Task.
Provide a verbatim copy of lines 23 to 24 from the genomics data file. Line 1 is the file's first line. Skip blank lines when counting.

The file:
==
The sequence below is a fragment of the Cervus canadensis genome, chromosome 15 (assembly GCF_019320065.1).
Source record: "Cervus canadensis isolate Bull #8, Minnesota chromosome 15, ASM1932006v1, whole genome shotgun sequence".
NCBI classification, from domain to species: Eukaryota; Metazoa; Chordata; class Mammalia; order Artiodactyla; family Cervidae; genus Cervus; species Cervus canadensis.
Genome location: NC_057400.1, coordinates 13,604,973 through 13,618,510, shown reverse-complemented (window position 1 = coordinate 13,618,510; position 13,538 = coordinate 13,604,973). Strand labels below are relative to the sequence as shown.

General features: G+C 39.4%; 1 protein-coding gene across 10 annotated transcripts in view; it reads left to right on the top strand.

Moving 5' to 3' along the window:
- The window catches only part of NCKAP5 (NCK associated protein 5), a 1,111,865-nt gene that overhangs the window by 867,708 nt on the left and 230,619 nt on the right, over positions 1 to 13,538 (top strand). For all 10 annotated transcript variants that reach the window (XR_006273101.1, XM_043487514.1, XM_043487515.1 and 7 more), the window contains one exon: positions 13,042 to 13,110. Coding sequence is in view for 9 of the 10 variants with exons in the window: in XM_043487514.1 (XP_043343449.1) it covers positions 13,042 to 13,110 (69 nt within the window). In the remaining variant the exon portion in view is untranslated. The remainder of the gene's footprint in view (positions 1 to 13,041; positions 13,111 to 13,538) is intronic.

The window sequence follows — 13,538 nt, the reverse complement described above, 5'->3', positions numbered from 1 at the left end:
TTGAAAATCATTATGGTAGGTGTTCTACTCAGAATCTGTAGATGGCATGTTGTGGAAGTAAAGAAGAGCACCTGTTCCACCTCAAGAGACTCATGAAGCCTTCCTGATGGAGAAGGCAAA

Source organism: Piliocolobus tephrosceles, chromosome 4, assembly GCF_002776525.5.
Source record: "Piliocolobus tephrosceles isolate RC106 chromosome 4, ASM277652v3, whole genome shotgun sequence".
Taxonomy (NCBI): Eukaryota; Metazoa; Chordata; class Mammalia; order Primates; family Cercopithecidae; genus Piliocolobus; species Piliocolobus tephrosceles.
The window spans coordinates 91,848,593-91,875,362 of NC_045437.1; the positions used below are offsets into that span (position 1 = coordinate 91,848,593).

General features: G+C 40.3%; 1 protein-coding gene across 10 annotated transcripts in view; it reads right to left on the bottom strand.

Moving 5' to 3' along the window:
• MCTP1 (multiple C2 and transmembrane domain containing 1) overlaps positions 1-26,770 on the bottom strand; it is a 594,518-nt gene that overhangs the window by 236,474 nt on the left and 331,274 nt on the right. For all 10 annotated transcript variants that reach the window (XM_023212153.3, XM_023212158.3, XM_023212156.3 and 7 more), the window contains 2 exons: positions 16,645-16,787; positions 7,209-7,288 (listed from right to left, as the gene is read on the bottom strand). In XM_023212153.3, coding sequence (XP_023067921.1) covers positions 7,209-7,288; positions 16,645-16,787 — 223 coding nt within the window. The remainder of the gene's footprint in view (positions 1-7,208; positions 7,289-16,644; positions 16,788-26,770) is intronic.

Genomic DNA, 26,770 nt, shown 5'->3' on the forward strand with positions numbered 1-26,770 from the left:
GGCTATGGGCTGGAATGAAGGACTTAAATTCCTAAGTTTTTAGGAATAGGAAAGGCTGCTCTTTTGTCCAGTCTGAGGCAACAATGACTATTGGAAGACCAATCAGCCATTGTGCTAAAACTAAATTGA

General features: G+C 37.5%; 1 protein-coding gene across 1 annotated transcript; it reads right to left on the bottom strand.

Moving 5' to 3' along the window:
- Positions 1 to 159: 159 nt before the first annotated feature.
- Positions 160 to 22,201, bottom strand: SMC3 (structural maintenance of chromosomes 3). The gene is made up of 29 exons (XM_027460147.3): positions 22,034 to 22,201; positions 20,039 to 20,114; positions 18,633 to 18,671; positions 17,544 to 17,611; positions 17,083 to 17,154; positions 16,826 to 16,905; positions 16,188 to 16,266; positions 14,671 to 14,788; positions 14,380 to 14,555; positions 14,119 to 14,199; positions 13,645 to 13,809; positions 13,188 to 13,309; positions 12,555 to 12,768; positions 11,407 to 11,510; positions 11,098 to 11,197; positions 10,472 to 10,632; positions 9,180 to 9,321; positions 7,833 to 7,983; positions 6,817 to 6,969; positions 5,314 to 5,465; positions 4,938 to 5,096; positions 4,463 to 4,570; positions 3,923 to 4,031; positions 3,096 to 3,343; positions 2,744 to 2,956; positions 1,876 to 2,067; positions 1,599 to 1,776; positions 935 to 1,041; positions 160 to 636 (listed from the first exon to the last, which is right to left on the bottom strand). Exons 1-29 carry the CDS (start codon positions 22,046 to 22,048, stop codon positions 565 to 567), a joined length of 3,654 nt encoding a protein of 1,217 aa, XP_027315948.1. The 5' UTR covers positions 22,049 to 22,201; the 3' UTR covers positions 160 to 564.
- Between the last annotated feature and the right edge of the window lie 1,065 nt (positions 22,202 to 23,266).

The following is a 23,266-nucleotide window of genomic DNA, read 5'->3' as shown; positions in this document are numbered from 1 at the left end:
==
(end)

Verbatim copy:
- Between the last annotated feature and the right edge of the window lie 1,065 nt (positions 22,202 to 23,266).

The following is a 23,266-nucleotide window of genomic DNA, read 5'->3' as shown; positions in this document are numbered from 1 at the left end: